- Ohm Youngmisuk, ESPN Staff Writer
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EAST RUTHERFORD, N.J. -- While the Philadelphia Eagles and New England Patriots piled big-name players onto their rosters as if they were gorging at some free-agent buffet, the Giants took a conservative approach.
They tried to manage their salary cap for this year and the future by restructuring contracts while also adding a few players. The plan, or so it appears, is that the Giants and GM Jerry Reese are banking on their young talent to develop and complement the veteran core.
It's not nearly as sexy as the moves made by the Dream Teamers down the Turnpike. But the Giants clearly felt they didn't need a flashy makeover for a roster that won 10 games last season and should've won more if not for some maddening mistakes.
So instead of going out and purchasing a high-priced linebacker to improve an area of concern, the Giants' biggest free-agent move this summer may be the re-signing of Mathias Kiwanuka.
Linebacker was the biggest position of need entering camp and the Giants figure a healthy Kiwanuka will be the upgrade they sorely need.
Not only did the Giants keep their most versatile defender and another talented pass-rusher in case the Osi Umenyiora saga goes south on them, but they believe Kiwanuka's their answer at strongside linebacker.
"He's going to play linebacker this year," linebackers coach Jim Herrmann said. "In our base package, he's a linebacker. When we go to third down, all bets are off. We try to put the best people on the field to get pressure, to cover. When we go to third down, he has multiple positions on third-down plays and our third-down package."
Even with Umenyiora watching practices on the sideline, Kiwanuka has been first team at linebacker while Jason Pierre-Paul starts at right defensive end -- Osi's usual spot.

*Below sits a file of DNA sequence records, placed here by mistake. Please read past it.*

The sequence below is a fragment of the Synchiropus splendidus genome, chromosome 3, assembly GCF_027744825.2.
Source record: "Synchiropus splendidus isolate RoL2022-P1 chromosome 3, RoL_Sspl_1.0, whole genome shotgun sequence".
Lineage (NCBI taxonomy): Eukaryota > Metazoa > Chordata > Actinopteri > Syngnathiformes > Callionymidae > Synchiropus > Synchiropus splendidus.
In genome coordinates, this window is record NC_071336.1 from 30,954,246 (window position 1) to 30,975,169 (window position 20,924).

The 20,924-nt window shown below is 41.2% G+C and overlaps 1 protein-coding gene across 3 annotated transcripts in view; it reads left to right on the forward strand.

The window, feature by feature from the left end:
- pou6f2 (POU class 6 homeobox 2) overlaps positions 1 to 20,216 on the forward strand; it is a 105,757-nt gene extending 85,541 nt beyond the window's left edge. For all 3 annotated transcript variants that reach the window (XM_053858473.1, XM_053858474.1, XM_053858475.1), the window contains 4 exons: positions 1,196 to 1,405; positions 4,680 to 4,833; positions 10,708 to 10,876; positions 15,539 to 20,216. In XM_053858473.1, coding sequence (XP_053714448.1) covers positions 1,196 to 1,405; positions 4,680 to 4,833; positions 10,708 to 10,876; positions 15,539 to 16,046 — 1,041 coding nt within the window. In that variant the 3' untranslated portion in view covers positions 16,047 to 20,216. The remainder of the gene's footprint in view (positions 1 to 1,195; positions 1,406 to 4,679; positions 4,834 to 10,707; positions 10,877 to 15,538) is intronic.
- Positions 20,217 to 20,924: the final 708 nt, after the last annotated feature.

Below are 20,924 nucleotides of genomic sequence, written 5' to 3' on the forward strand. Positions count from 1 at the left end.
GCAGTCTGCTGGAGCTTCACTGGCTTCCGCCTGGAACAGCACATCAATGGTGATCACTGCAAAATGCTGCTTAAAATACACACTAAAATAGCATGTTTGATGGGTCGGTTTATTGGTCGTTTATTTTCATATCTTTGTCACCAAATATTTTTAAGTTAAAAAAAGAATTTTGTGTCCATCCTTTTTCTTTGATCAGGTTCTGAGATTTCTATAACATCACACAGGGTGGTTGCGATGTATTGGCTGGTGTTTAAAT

When Kiwanuka was lost for the season due to a herniated disk, defensive coordinator Perry Fewell lamented the loss, wondering what his defense would have looked like with the 6-4 Kiwanuka running around the field for him. There's always the risk that Kiwanuka could injure his neck again, but the Giants know what they have in Kiwanuka and what they can potentially do with him.
Kiwanuka started last year's season opener at linebacker and had two sacks to go with a forced fumble. He continued to see action at linebacker and on the defensive line in the next two games, compiling a team-leading four sacks before his season ended prematurely.
"Kiwi has great range," Herrmann said. "If you ever watch him, he could be on the numbers on one side and get to the numbers on the other in a heartbeat. To me, that's what you look for as a linebacker coach. You run to the ball and he can run all day long. Plus, he's athletic enough that he can move in and out and get around people."
The goal is to get the Giants' best players on the field all together. It's why Fewell often went with three safeties last year -- to get Deon Grant on the field -- and why the Giants can throw three or four pass-rushers out at once.